Doctors Often Fall Short in Treating Anaphylactic Allergic Attacks

Some people with allergies experience fits of sneezing, watery eyes, itchy rash and other unpleasantness. But some people experience a life-threatening reaction called anaphylactic shock, a whole-body response to an allergen that can swell the lips, tongue and throat, and threaten the ability to breathe. Anaphylaxis, which by definition involves at least two body organ systems (such as skin and lungs), must be treated quickly and appropriately to prevent death.

Two preliminary reports, however, show that many primary care and emergency physicians don’t know how to treat anaphylaxis properly, nor do they know how to prevent recurrences.

Epinephrine is the key to stopping an anaphylactic attack.

As reported on, in only 15 in 100 anaphylaxis cases did the practitioner employ all three of the major treatment recommendations-administer epinephrine within 30 minutes, prescribe auto-injectors of the drug when the patient is discharged and refer patients to an allergist or immunologist for follow-up exams and treatment.

Epinephrine, also known as adrenaline, is a hormone injected to open airways and increase respiration.

More than 300 physicians were interviewed. Not only did a significant proportion routinely fail to provide epinephrine to patients they believe are having anaphylactic reactions and fail to refer anaphylaxis patients to specialists, they believe incorrectly that some such patients should not receive epinephrine auto-injectors.

The survey, sponsored by the Asthma and Allergy Foundation of America (AAFA) reveals “likely deficiencies in physician knowledge,” said Dr. Myron Zitt at the November meeting of the American College of Allergy, Asthma, and Immunology (ACAAI).

Dr. Akhil Chouksey, another researcher, told conference attendees that anaphylaxis care in a major teaching hospital also usually failed to meet the care guidelines. A 10-year study at Case Western Reserve University in Cleveland showed that only 15 in 100 cases included all three of the major recommendations. The patients in more than 1 in 4 cases in which anaphylaxis was confirmed never received epinephrine.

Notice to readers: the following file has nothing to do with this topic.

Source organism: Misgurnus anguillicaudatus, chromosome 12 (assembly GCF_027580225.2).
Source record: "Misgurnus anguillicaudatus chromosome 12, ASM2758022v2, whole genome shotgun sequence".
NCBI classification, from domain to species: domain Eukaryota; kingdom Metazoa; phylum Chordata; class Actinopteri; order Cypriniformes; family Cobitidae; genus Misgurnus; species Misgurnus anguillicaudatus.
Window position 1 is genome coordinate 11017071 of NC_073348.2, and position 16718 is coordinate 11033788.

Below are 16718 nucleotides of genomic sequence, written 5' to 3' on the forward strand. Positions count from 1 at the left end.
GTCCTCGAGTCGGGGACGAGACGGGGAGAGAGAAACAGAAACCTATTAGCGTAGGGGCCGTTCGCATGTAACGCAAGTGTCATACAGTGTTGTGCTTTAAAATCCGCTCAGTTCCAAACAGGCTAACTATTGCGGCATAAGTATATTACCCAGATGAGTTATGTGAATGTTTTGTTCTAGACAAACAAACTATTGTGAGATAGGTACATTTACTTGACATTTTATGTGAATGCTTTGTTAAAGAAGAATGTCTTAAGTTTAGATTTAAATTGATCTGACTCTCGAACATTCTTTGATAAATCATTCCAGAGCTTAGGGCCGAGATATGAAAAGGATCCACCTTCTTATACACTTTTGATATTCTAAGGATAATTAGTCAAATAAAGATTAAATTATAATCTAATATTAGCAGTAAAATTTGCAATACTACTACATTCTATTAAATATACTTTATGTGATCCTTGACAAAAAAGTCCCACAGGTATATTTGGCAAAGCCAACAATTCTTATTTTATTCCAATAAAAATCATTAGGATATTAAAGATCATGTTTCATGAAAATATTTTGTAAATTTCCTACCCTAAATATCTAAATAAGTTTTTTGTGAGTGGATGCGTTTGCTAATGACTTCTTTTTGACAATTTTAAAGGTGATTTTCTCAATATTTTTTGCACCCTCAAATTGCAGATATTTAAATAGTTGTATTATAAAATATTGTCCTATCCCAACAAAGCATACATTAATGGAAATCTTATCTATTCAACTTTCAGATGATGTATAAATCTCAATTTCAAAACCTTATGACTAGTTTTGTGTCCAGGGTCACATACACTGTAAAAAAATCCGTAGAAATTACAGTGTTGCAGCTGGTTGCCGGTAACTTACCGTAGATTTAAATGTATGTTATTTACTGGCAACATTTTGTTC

A survey earlier this year sponsored by the AAFA found that about 1 in 16 people have experienced an anaphylactic response.

The physician survey involved 100 emergency room doctors, 100 allergists, 50 adult primary care physicians and 50 pediatricians. Epinephrine is supposed to be given to all patients having anaphylactic reactions, but 1 in 10 emergency room physicians and 1 in 5 primary care and pediatric physicians said they had prescribed another drug, sent the patient to a hospital or “other” action. About 97 in 100 allergists, of course, administered epinephrine.

About 6 in 10 ER docs prescribed take-home auto-injectors, but basically all the allergists did so.

It’s shocking that emergency physicians-who are most likely to see patients in anaphylactic shock-generally were deficient at all phases of follow-up care. They rarely reported ordering or referring patients for diagnostic tests to pinpoint the cause of the problem, they seldom demonstrated use of an auto-injector or explained that they have an expiration date.

Despite national guidelines that there are no absolute contraindications to epinephrine, 10 in 100 pediatric allergists and 32 in 100 of the other allergists said there were contraindications; 38 in 100 adult primary care and emergency physicians agreed.

Some physicians are reluctant to prescribe epinephrine to patients whose symptoms appear to be relatively mild; like all drugs, epinephrine can have unwelcome side effects, such as stomach problems, dizziness, headache, irregular heartbeat and breathing problems.

Still, as MedPageToday reported Zitt telling the conference, “If you’re going to sit around with a patient starting to have anaphylaxis symptoms that have one organ system involved, and wait for the other organ system to develop before you give epinephrine, you’re going to lose some patients.”

“Don’t sit on that,” he said. “Give epinephrine first, ask questions later.”

If you or a loved one shows signs of an extreme allergic reaction, seek medical care immediately. If the doctor doesn’t offer epinephrine, ask for it. Once you have a confirmed diagnosis, make sure you are prepared for future attacks. Ask about a prescription for self-injectable epinephrine (EpiPen is one such product), and carry it with you. Although it’s commonly thought that public places such as schools and restaurants stock epinephrine, often they don’t, and they are not required to do so.

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